What is workplace culture?
So what is workplace culture? How can an office, or any workplace within a larger society, have its own culture? Many workplaces include people who bring cultural diversity—in language, belief, goals, and attitudes.
People talk a lot about workplace culture these days, but is it something you can measure? Turns out there is substance behind the buzzword for both bosses and staff, as the infographic below from commercial real estate agency TheSquareFoot shows.
Workplace culture plays a role in attracting talent and retaining employees, in addition to boosting employee performance and, in turn, the bottom line. Employers should know that companies with happy employees outperform their competitors by 20 percent, and workers who are highly engaged are 38 percent more likely to have above-average productivity
Taken as a concept separate from our working environment, culture is a term used by anthropologists to define the customary beliefs and attitudes of a racial or social group. It includes shared knowledge, language, habits, and artistic expression. Some definitions go further: culture is what distinguishes one group of people from another.
The workplace is generally a physical space where a group of people come together for a common purpose. True, some may be there just because they need a way to pay the bills, others because they are pursuing a career path, and just a few because they really love doing what they do. But all of them work to further the aims of the company. It is this commonality that is the foundation of a workplace culture for individuals who may all be very different. And so the goals, procedures, and values of the company will shape the office culture.
How can you influence workplace culture?
Workplace culture is a vibrant living thing, just as are the individuals within it. In societal cultures, change is brought about by great innovators, by newcomers from other cultures, by the rise or fall of great leaders, or by changes in the wider world. So too with office culture.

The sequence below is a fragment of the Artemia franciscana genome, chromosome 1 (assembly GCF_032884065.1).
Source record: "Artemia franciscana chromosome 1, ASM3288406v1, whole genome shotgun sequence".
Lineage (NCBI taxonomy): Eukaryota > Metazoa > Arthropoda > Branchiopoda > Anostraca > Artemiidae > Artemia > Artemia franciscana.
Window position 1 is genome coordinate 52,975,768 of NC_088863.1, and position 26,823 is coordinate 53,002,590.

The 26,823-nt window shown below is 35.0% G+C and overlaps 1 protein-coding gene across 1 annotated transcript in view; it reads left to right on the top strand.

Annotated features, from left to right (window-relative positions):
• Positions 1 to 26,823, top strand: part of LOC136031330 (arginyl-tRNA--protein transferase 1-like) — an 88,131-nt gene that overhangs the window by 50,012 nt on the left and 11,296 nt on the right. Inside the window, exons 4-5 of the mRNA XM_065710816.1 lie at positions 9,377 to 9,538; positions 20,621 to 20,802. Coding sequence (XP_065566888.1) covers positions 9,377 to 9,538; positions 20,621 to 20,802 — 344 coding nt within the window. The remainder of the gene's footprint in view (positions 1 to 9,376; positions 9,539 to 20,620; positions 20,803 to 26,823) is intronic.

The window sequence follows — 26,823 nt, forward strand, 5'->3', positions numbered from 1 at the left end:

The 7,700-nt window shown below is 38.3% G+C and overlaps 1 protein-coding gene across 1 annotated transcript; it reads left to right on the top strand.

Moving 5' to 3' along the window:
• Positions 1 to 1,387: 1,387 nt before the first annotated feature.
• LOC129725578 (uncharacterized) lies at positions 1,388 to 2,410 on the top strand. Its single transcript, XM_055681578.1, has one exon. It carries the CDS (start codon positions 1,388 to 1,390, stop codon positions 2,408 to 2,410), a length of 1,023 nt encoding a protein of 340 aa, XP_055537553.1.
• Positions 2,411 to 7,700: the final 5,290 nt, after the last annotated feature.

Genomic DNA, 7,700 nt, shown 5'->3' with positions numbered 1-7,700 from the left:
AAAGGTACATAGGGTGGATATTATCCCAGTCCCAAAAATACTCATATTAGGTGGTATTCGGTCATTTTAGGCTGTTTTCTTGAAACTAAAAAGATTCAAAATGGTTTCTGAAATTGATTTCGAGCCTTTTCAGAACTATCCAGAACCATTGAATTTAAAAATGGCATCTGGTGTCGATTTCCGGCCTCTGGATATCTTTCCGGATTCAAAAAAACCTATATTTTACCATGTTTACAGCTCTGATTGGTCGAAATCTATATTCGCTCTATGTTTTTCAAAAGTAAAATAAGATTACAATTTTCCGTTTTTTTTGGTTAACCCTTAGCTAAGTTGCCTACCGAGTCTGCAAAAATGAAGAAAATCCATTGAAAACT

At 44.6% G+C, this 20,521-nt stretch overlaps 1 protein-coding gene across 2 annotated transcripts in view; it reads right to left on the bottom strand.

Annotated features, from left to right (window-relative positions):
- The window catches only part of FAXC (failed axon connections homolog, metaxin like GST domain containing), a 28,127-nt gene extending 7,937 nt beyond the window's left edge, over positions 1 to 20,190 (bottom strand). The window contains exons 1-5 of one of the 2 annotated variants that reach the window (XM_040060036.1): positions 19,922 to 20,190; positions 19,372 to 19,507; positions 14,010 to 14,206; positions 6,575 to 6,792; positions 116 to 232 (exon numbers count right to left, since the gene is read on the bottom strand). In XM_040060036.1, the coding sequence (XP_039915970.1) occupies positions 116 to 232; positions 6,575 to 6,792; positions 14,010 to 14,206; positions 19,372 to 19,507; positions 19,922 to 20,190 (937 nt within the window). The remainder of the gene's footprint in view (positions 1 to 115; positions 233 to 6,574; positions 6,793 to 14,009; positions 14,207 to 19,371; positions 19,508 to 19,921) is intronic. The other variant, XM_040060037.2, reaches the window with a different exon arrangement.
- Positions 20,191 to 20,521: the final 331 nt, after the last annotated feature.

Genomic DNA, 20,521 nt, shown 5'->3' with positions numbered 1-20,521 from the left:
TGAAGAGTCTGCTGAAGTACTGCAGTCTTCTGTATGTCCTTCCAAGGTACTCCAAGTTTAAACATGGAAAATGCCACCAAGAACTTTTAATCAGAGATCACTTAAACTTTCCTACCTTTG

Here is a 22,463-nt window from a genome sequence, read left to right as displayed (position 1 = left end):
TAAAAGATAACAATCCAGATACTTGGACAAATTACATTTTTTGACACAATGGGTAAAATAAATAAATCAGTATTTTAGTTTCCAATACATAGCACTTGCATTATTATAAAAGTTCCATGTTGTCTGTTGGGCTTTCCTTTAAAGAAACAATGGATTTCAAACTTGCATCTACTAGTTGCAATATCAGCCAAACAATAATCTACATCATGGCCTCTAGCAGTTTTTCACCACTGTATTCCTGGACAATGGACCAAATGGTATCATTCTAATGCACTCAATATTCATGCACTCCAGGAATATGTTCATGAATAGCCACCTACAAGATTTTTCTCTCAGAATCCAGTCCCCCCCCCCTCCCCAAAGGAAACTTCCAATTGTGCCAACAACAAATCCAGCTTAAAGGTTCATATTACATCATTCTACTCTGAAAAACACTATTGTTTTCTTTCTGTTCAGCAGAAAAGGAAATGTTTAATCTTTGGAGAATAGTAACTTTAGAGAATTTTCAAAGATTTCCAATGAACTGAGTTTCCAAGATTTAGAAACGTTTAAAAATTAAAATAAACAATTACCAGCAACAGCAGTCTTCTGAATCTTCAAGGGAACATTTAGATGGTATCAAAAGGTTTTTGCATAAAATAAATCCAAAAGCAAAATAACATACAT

HR consultancy ERC points out that virtually everything about your workplace may influence its culture, such as:
How do your leaders interact with employees? Do they communicate a vision for the future? What do they celebrate and recognise? What do they expect? Are they trusted? How do they make decisions?
How is your organisation managed; what systems, hierarchy, procedures, or structures are in place? To what degree do managers empower employees to make decisions, then support and interact with them? Do they provide a consistent example?
3. Workplace practices
How does your company handle recruiting, on-boarding, benefits, rewards and recognition, training and development, promotion? Does the company actively promote a sustainable work/life balance?
4. Policies and philosophies
Are there clearly stated policies on attendance, dress code, code of conduct, and scheduling? What about organisational philosophies such as compensation, pay for performance, and internal transfer and promotion?